Amazon Raises The Curtain On A Fire Of Its Own
At an unveiling in Seattle, online retail giant Amazon announced its entry into the smartphone market with a new device called "Fire." NPR's Martin Kaste was at the unveiling in Seattle, and he offers his take on the event.
MELISSA BLOCK, HOST:
You are listening to ALL THINGS CONSIDERED from NPR News.
ROBERT SIEGEL, HOST:
Amazon announced its entry into the smartphone market today. The phone is called Fire, and it made its entrance with the kind of hype-filled event that tech companies have become very good at producing. NPR's Martin Kaste was at the unveiling in Seattle and joins us. Hello, Martin.
MARTIN KASTE, BYLINE: Hi, Robert.
SIEGEL: So what's the hype about this time? Tell us about the Fire.
KASTE: Well, Robert, the big gimmick, I guess you might say, for this phone is the screen. There was a lot of tease marketing about this the last couple of weeks. Amazon put out some publicity sort of hinting at the fact that this would be a three-dimensional screen on the phone. And in fact, what this is is a screen - it looks like a normal smartphone until you start moving your head around. There are forward-facing cameras on the phone that track your - the movement of your eyes and your head. And it creates an illusion of movement for whatever it's displaying, so the perspective changed. It's kind of like those little 3D stickers used to get as kids that you'd move your head in the flag would wave. That kind of thing. And that's the gee whiz part of this.
But on the business side of things, what's grabbing people's attention is a function called Firefly. You press a button, and this phone will identify things in the material world around you. It'll identify a song and connect to where you can buy it. It'll identify the UPC code on your favorite peanut butter. It'll even recognize the scene of the television show you're watching, and maybe you might want to order that. So Firefly seems to be the real killer app from a marketing point of view.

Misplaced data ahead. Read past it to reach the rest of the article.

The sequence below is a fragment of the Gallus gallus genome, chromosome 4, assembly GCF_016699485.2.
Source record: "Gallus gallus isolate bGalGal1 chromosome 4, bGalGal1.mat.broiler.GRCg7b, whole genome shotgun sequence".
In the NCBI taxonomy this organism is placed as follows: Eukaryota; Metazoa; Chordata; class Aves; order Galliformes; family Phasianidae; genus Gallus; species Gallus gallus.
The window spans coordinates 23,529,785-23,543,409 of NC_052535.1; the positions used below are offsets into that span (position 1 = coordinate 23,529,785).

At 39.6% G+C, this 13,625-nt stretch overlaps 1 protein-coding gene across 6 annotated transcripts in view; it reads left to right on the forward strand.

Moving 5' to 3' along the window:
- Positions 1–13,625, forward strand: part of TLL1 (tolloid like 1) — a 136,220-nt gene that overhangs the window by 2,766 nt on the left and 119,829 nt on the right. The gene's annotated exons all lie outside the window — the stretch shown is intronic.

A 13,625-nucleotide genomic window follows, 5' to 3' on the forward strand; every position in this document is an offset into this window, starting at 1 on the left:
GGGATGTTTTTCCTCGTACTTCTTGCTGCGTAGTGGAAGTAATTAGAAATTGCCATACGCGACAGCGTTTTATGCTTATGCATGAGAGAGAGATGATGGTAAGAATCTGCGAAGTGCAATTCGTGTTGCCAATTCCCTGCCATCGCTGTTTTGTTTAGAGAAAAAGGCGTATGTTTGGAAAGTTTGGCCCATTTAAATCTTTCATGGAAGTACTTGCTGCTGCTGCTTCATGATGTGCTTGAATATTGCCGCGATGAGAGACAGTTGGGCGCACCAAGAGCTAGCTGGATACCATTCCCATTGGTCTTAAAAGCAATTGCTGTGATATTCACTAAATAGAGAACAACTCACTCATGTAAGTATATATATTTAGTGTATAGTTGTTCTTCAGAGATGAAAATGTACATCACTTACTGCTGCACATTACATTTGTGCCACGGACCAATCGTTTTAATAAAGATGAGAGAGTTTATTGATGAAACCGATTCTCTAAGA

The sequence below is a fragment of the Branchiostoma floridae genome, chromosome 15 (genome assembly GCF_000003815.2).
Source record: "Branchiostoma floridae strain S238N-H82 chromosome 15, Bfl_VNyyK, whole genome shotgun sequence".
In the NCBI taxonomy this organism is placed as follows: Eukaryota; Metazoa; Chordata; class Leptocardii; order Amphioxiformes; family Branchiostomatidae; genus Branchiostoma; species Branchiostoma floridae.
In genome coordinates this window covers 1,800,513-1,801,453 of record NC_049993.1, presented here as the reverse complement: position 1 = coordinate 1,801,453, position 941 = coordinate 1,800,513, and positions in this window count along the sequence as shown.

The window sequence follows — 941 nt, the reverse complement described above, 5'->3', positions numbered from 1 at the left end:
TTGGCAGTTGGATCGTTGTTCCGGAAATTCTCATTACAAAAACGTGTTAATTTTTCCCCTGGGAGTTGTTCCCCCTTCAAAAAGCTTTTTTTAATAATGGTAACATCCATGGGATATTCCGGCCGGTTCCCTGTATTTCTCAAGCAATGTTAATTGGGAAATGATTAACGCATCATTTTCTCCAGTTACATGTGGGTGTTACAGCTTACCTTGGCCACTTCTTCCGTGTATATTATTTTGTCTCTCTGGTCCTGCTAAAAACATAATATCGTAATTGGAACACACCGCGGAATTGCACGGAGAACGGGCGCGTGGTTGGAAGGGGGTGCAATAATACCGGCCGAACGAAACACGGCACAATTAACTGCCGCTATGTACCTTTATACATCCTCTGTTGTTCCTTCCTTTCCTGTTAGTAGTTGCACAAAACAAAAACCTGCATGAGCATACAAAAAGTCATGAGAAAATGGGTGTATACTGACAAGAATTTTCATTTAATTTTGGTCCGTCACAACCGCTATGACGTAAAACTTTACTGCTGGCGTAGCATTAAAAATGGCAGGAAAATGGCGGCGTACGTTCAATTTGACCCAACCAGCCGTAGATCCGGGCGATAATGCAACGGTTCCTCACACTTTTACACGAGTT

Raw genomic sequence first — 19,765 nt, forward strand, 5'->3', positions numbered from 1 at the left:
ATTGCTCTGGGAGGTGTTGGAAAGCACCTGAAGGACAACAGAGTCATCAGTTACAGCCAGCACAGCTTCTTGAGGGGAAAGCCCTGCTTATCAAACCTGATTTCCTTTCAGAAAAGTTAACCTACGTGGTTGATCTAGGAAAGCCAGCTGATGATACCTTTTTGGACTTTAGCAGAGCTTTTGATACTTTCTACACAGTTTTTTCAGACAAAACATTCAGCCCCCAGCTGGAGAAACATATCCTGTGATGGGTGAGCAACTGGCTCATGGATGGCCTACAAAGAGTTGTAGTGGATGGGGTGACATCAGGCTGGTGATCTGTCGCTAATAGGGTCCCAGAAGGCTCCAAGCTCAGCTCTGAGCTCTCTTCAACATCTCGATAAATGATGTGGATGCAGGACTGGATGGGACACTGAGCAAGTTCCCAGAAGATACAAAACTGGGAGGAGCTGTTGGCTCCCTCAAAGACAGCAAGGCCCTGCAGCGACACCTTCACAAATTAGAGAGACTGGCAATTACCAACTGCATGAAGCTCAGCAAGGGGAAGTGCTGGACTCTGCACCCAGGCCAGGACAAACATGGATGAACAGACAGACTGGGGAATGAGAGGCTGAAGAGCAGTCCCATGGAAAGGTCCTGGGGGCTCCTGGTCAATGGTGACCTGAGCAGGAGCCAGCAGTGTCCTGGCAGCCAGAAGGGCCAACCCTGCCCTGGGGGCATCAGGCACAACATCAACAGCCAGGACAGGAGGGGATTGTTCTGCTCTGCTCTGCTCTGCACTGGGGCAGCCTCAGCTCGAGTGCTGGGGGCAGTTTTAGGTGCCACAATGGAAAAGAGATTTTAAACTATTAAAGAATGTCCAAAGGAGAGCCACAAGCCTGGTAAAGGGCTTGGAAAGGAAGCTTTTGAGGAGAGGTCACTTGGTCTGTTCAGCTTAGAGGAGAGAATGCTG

SIEGEL: Sounds like it could drive you completely crazy with everything around you being identified by your Fire phone.
KASTE: (Laughing) I have to say, given that some of the demos they did in there, this is a great phone if you are really into following along the lyrics of the latest Justin Timberlake song. It'll do things like that. But I'm not sure if you want your phone identifying everything you handle in your world.
SIEGEL: Now the other big piece of the buzz here about the Fire phone from Amazon is that it makes it that much easier, I gather, to use your Amazon phone to buy stuff from Amazon.
KASTE: Yeah, that's really what I think this is all about. This is Amazon trying to figure out a way to one up Apple and its whole idea of having its closed ecosystem. Where you buy one Apple product, and you buy them all, and they all mesh together. Here, Amazon wants that, but not so much for devices. It wants that to happen for the retail world. It wants your phone to help sort of yoke together all your purchase considerations and shopping and put it all in through your phone, which has, of course, an Amazon connection. And all the sudden, everything you buy is about Amazon Prime and your subscription to Amazon services.
SIEGEL: But you mentioned Apple. Apple's been in the phone business - in the smartphone business for a while now. Apple, Samsung - this could be a very tough market for Amazon to compete in, no?
KASTE: Yeah, the landscape is littered with people who've spent billions trying to develop a smart phone and, you know, come up short. Some people still talk about the failed Facebook phone or Google's attempt to build their own phones. I think what Amazon's up to here is beyond devices. It really is about creating this ecosphere for retail, creating more devices in your life that connect you more tightly with Amazon's products and services.
SIEGEL: That's NPR's Martin Kaste speaking to us from Seattle about the introduction of Amazon's new smart phone. Martin, thank you.
KASTE: You're welcome, Robert. Transcript provided by NPR, Copyright NPR.